In his accepted answer to this question, David Bevan improved my answer to show that a unit disc can be cut into three sectors which fit into a square of side $2-\varepsilon$, where $\varepsilon\approx0.0291842223$. Now, suppose we drop the requirement that the pieces are sectors, and permit any three pieces whose perimeters are made up of straight lines and parts of the perimeter of the original disc---namely, three pieces formed by dissecting the disc with straight cuts. Allowing this, I can reduce the square to one of side $(1+\surd3)/\surd2$; that is, one of side $2-\varepsilon$, where $\varepsilon\approx0.068148347$. This can be done by cutting off two neighbouring segments of length $\surd2$ on the straight side, say from the left and bottom of the disc, rotating them $90^\circ$ respectively anticlockwise and clockwise, and shifting them so that their circular sides touch the rest of the disc respectively in the upper and lower parts of its top right-hand quadrant. [Anyone with the requisite skills (which I lack) is invited to paste in a diagram here.]

The question is: Is this solution optimal, or can one be found with a larger value of $\varepsilon$? It would be particularly interesting to see an asymmetric solution, like David's solution to the earlier question.


My understanding of the arrangement of the three pieces - achille.

$\hspace1.5in$ 3 pieces of a disc

  • $\begingroup$ I added a picture according to my understanding of the arrangement of the pieces. feel free to get rid of it if this is not what you mean. $\endgroup$ – achille hui Oct 16 '15 at 15:13
  • $\begingroup$ Nice picture! Do I understand correctly that an inportant requirement is that you use exactly THREE pieces? $\endgroup$ – Vincent Oct 16 '15 at 15:17
  • $\begingroup$ Thank you, @achillehui. That is exactly right. $\endgroup$ – John Bentin Oct 16 '15 at 15:55
  • $\begingroup$ @Vincent: Yes. But, if this question proves too easy, please consider the case for four pieces. $\endgroup$ – John Bentin Oct 16 '15 at 16:01

The proposed solution is not optimal: one with a slightly larger value of $\varepsilon$ can be found, as follows. In the diagram, fix the three circles and slide the square upwards and rightwards along its $y=x$ diagonal, without rotation, until the upper left corner of the square meets the upper circle, and simultaneously the lower right corner meets the circle on the right. (The intersections will be respectively at the points $(a,\frac12\surd2+\frac12\surd6+a)$ and $(\frac12\surd2+\frac12\surd6+a,a)$, where $a=\frac14\surd2+\frac14\surd6-\frac12\surd\!\surd3$; however, knowing these values is not needed to follow the present argument.) Produce the lower side of the shifted square leftwards so that it forms a complete chord of the lower circle. This chord cuts off a segment of the disk which is congruent to the segment cut from the right-hand disk by the right-hand edge of the square. The remaining piece cut from the lower disk is a segment truncated by the produced lower edge of the square, perpendicular to its chord; and we correspondingly truncate, at its right-hand end, the corresponding segment of the upper disk that sits on the upper edge of the square, to make a matching piece congruent to the truncated segment from the lower disk.

The picture looks similar to the original one; but the cut-off segments have grown to fit into the upper left and lower right corners of the square, and the top segment has been truncated by a vertical cut which meets its circular arc above the diagonal line $y=x$. Because of this cut, the pieces are no longer jammed in the square: The top piece can be slid a little way to the right, and the right-hand piece can be slid upwards a bit, without touching each other and freeing them also from the large piece remaining at the bottom left corner. Moved thus, we can now slightly scale up the pieces, and they will still fit in the original square. Alternatively, we can reciprocally scale down the square, and the pieces from the unit disk will still fit.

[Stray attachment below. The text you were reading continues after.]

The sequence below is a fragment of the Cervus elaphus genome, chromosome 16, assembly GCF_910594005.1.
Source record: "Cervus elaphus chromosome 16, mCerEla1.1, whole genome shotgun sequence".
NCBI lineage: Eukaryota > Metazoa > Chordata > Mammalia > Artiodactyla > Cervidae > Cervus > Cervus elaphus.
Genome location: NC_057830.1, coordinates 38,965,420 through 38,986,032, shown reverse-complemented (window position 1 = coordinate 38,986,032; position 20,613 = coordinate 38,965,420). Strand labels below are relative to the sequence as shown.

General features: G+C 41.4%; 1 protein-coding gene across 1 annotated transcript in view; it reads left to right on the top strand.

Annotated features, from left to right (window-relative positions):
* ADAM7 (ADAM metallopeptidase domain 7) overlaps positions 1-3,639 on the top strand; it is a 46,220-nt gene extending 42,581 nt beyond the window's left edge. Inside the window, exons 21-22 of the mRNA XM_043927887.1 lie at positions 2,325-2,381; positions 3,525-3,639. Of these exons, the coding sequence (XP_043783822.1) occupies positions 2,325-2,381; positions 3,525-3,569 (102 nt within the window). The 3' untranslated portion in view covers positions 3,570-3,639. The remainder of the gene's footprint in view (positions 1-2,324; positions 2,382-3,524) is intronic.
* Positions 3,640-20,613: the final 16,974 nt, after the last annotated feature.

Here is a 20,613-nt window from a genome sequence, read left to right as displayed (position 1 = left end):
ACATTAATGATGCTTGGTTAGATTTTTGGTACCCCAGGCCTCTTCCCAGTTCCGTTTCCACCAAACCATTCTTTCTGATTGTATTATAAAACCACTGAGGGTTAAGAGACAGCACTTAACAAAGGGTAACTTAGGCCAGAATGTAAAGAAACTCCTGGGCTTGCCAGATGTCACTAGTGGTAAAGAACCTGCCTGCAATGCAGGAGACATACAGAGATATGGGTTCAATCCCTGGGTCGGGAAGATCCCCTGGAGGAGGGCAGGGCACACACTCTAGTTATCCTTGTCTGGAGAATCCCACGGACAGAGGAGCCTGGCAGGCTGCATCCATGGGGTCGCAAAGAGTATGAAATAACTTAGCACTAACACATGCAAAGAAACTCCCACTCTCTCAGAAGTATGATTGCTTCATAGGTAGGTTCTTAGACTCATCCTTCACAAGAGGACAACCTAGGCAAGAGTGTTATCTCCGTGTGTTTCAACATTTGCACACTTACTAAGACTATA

I just come up with a idea, what about taking the unit disk as the limit of inscribed regular polygons sequence.

Consider a inscribed regular n-polygons , cut it into $2n$ equal pieces , every piece is a vertical triangle. And 2 pieces can form a rectangular , the lengths of sides are $ sin(\frac {\pi}{2n}) $ and $ cos(\frac {\pi}{2n}) $. Therefore , area of the rectangular is $ sin(\frac {\pi}{2n})cos(\frac {\pi}{2n}) = \frac 12sin(\frac {\pi}n) $

Area of all rectangular is $ \frac n2sin(\frac {\pi}{n})$.

Then let's put these rectangular in a square , i.e to find a suitable configuration.

I get stuck here , I don't know if this strategy is optimal. However , I find some thing interesting , use MATLAB to compute $\frac nr$ where $r = {\frac {cos(\frac {\pi}{2n})}{sin(\frac {\pi}{2n})}}$ , the ratio of the lengths of sides in rectangular. If $n\rightarrow \infty$ , the value of $\frac nr$ is approaching $\pi$ and $r$ is going to $\infty$

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    $\begingroup$ I don't see how your rectangles, stacked in this way, can be seen as comprised of 3 pieces of the disc of the required form. $\endgroup$ – John Bentin Oct 16 '15 at 12:37

The solution is not optimal. There is a simple configuration where the side of the square is $a=\frac14(5 + \sqrt 7)\simeq 1.911437$. In the cartesian plane, the coordinates of the vertices of the square are $(0,\,0),$ $(a,\,0),$ $(a,\,a),$ and $(0,\,a)$, and those of the three centers of the circles are $(a-1,\, a-1),$ $(2a-1,\, \frac32),$ and $(\frac32,\, 2a-1)$.


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